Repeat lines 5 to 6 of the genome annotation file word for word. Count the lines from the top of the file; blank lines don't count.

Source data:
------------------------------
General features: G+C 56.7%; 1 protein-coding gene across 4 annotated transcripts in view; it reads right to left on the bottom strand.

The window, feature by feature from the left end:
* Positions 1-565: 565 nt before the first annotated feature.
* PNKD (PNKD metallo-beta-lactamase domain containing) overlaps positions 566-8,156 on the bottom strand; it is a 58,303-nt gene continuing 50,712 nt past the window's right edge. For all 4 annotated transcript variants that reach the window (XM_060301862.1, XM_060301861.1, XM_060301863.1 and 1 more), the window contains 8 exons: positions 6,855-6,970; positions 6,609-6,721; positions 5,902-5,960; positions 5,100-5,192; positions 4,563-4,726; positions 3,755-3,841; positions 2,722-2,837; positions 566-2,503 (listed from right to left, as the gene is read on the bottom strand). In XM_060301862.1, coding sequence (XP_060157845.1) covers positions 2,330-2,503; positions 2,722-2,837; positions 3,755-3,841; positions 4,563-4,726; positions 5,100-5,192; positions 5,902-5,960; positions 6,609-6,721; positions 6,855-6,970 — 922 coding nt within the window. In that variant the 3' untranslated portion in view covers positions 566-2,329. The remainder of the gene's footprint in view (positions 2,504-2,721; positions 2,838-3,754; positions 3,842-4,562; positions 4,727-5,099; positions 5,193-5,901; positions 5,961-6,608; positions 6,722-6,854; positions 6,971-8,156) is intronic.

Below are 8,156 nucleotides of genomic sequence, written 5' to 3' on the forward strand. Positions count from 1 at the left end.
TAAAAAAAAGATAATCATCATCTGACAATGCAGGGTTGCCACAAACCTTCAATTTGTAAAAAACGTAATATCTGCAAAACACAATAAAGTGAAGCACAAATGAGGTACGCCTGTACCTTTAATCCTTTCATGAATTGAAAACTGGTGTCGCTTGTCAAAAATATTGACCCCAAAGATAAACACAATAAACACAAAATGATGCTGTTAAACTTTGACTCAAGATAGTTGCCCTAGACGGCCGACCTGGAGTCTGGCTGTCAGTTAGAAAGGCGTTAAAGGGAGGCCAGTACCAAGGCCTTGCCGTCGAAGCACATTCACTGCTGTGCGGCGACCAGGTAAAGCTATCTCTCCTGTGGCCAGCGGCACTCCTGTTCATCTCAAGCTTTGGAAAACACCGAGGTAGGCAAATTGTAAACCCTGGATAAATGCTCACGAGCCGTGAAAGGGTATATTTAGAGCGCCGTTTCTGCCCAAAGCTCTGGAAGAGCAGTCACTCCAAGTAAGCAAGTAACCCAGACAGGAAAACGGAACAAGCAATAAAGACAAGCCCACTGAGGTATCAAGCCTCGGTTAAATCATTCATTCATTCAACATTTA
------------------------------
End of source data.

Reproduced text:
Below are 8,156 nucleotides of genomic sequence, written 5' to 3' on the forward strand. Positions count from 1 at the left end.
TAAAAAAAAGATAATCATCATCTGACAATGCAGGGTTGCCACAAACCTTCAATTTGTAAAAAACGTAATATCTGCAAAACACAATAAAGTGAAGCACAAATGAGGTACGCCTGTACCTTTAATCCTTTCATGAATTGAAAACTGGTGTCGCTTGTCAAAAATATTGACCCCAAAGATAAACACAATAAACACAAAATGATGCTGTTAAACTTTGACTCAAGATAGTTGCCCTAGACGGCCGACCTGGAGTCTGGCTGTCAGTTAGAAAGGCGTTAAAGGGAGGCCAGTACCAAGGCCTTGCCGTCGAAGCACATTCACTGCTGTGCGGCGACCAGGTAAAGCTATCTCTCCTGTGGCCAGCGGCACTCCTGTTCATCTCAAGCTTTGGAAAACACCGAGGTAGGCAAATTGTAAACCCTGGATAAATGCTCACGAGCCGTGAAAGGGTATATTTAGAGCGCCGTTTCTGCCCAAAGCTCTGGAAGAGCAGTCACTCCAAGTAAGCAAGTAACCCAGACAGGAAAACGGAACAAGCAATAAAGACAAGCCCACTGAGGTATCAAGCCTCGGTTAAATCATTCATTCATTCAACATTTA